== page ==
As you might have been able to gather, I think that striving for optimal experience in the studio has made me, and the creative people I know, do great work. I’d even say that the pursuit of ‘flow’ is the best case of what a creative career can look like, and it creates happy people. And Csikszentmihalyi agrees (or I agree with him, but who’s counting?), as he spent years defining what makes flow by studying creative professionals before he moved onto finding how different careers and cultures experience it.
So, the takeaway here is that while optimal experience creates order in the brain, your brain and body are part of that whole single meat unit, so you’re going to need to work at it. This preparation – doing all the things that every other presenter is talking about this weekend – is necessary as most of us here are creative entrepreneurs. We rarely get to be like a Picasso or a Bobby Fischer and dismiss our real world problems to bask in the glory of a continuous flow state, like some kind of addict. To get into the studio and use all of our mental bandwidth on the task at hand takes effort, one has to be #ready. But, when you are, well:
“[O]ne of the most universal and distinctive features of optimal experience takes place; people become so involved in what they are doing that the activity becomes spontaneous, almost automatic; they stop being aware of themselves as separate from the actions they are performing.”
“[W]hile it lasts consciousness works smoothly, action follows action seamlessly. In normal life, we keep interrupting what we do with doubts and questions. “Why am I doing this? Should I perhaps be doing something else?” Repeatedly we question the necessity of our actions, and evaluate critically the reasons for carrying them out. But in flow there is no need to reflect, because the action carries us forward, as if by magic.”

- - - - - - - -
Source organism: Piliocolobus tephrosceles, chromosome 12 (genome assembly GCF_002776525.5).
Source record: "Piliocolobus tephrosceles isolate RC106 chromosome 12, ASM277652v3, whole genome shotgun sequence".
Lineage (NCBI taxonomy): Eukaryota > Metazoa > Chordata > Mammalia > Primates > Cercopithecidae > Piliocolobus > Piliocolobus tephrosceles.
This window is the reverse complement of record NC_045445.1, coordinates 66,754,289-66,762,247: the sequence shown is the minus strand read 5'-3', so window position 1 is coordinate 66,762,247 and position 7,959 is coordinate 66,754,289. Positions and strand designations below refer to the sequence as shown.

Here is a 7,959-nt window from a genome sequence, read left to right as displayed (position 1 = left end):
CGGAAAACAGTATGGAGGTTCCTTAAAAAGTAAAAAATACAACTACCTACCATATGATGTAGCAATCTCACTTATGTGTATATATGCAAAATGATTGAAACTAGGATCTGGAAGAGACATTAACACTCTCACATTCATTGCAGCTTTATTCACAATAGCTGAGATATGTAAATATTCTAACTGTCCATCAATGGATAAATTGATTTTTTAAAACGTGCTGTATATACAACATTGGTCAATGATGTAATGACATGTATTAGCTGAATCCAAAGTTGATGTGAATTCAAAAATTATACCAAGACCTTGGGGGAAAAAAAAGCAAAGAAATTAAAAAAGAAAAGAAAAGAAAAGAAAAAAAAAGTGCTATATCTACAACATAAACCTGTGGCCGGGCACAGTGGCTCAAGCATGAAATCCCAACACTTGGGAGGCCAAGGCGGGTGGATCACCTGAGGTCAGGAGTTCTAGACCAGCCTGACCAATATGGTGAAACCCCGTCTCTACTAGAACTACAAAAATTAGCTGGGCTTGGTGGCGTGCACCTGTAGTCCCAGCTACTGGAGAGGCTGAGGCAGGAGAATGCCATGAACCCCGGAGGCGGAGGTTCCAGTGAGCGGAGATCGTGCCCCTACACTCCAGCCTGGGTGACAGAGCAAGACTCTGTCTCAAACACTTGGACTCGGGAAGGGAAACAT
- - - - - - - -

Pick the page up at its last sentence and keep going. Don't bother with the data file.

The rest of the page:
Now, who couldn’t use some magic?
I don’t know that I can offer you any more than that. Be good to your body, and go get yourselves some flow, y’all.
““A man possess nothing certainly save a brief loan of his own body” … JB Cabell.”
All images from the slide show of Holistic Thinking: Interconnectivity In Jewels And Practice, a paper presented at the 2016 SNAGnext conference in Asheville by Melissa Cameron, with other image credits featured on the slides.
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 “Neuroplasticity,” Wikipedia, the Free Encyclopedia, May 8, 2016, https://en.wikipedia.org/w/index.php?title=Neuroplasticity&oldid=719288180.
 “Flow (Psychology),” Wikipedia, the Free Encyclopedia, April 1, 2016, https://en.wikipedia.org/w/index.php?title=Flow_(psychology)&oldid=712964548.
 Mihaly Csikszentmihalyi, Flow: The Psychology of Optimal Experience (Harper Perennial Modern Classics, 2008) p4.
 Ibid, p2.
 Ibid, p 03.
 Ibid, p74.
 Ibid, p49.
 Mihaly Csikszentmihalyi, Flow, the Secret to Happiness, TED2004, 2004, https://www.ted.com/talks/mihaly_csikszentmihalyi_on_flow?language=en.
 Csikszentmihalyi, Flow, p53.
 Ibid, p54.
 Ibid, p94.